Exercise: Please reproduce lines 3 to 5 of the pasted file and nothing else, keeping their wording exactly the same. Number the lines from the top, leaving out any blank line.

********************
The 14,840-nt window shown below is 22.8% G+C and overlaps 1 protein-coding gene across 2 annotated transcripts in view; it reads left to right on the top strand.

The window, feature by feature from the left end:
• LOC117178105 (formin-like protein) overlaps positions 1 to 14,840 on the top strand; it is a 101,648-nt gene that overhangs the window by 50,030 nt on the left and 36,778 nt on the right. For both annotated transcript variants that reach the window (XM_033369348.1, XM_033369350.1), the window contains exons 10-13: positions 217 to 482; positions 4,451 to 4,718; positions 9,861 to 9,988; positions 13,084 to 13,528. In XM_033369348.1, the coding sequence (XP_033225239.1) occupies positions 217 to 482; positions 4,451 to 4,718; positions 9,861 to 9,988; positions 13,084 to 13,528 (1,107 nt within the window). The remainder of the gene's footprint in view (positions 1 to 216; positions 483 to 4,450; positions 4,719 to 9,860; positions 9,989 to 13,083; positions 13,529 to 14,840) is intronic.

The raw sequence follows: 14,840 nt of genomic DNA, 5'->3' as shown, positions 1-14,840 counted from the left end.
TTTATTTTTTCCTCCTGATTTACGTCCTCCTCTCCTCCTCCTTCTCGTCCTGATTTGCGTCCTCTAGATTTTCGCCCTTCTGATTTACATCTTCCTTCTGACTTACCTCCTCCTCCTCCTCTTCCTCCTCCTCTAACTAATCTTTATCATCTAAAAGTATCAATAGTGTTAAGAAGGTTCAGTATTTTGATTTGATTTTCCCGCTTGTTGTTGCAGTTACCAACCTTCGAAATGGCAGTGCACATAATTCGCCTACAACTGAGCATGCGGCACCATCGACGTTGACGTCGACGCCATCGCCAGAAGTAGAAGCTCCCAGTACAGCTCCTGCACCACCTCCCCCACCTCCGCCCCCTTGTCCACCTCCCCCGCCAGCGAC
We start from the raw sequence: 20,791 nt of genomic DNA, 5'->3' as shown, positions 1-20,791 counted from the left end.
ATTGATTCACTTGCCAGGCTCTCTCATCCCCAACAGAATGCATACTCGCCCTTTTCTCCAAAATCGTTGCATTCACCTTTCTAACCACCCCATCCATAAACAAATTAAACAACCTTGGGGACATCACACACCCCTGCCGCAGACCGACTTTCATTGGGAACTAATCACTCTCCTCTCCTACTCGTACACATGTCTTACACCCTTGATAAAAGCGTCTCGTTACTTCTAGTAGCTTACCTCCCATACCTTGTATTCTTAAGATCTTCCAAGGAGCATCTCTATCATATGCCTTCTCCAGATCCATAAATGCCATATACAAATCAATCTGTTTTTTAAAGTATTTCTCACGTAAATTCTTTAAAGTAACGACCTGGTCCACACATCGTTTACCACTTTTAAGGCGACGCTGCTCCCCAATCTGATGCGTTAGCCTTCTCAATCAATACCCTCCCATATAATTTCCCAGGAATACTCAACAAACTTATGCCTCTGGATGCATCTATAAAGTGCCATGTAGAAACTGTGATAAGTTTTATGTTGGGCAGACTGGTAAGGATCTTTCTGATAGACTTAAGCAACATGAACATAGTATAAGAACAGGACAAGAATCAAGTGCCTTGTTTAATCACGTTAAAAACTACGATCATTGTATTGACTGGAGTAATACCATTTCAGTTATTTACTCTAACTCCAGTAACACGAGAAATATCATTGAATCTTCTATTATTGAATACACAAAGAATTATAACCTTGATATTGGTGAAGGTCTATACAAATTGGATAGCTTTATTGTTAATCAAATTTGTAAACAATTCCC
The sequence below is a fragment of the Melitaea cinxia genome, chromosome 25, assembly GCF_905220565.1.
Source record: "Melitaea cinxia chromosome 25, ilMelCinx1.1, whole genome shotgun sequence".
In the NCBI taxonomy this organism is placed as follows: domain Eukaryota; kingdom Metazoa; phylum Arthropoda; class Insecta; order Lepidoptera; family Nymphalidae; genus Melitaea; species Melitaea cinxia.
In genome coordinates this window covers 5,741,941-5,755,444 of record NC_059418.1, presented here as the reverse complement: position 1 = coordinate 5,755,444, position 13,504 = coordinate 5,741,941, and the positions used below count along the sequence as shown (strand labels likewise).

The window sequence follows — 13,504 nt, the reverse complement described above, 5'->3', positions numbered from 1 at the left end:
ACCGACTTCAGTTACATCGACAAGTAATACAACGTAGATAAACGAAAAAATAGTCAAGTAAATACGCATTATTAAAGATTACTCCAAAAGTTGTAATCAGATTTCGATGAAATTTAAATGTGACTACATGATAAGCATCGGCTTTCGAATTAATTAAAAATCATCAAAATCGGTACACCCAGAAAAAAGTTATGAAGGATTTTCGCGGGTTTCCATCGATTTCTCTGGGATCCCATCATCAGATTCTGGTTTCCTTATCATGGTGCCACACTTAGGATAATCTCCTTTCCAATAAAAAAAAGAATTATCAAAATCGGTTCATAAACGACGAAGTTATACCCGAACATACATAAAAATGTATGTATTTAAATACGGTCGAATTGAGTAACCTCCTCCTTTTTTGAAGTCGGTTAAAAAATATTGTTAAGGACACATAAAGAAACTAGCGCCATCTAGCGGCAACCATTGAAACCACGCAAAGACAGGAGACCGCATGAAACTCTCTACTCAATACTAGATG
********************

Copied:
• LOC117178105 (formin-like protein) overlaps positions 1 to 14,840 on the top strand; it is a 101,648-nt gene that overhangs the window by 50,030 nt on the left and 36,778 nt on the right. For both annotated transcript variants that reach the window (XM_033369348.1, XM_033369350.1), the window contains exons 10-13: positions 217 to 482; positions 4,451 to 4,718; positions 9,861 to 9,988; positions 13,084 to 13,528. In XM_033369348.1, the coding sequence (XP_033225239.1) occupies positions 217 to 482; positions 4,451 to 4,718; positions 9,861 to 9,988; positions 13,084 to 13,528 (1,107 nt within the window). The remainder of the gene's footprint in view (positions 1 to 216; positions 483 to 4,450; positions 4,719 to 9,860; positions 9,989 to 13,083; positions 13,529 to 14,840) is intronic.

The raw sequence follows: 14,840 nt of genomic DNA, 5'->3' as shown, positions 1-14,840 counted from the left end.
TTTATTTTTTCCTCCTGATTTACGTCCTCCTCTCCTCCTCCTTCTCGTCCTGATTTGCGTCCTCTAGATTTTCGCCCTTCTGATTTACATCTTCCTTCTGACTTACCTCCTCCTCCTCCTCTTCCTCCTCCTCTAACTAATCTTTATCATCTAAAAGTATCAATAGTGTTAAGAAGGTTCAGTATTTTGATTTGATTTTCCCGCTTGTTGTTGCAGTTACCAACCTTCGAAATGGCAGTGCACATAATTCGCCTACAACTGAGCATGCGGCACCATCGACGTTGACGTCGACGCCATCGCCAGAAGTAGAAGCTCCCAGTACAGCTCCTGCACCACCTCCCCCACCTCCGCCCCCTTGTCCACCTCCCCCGCCAGCGAC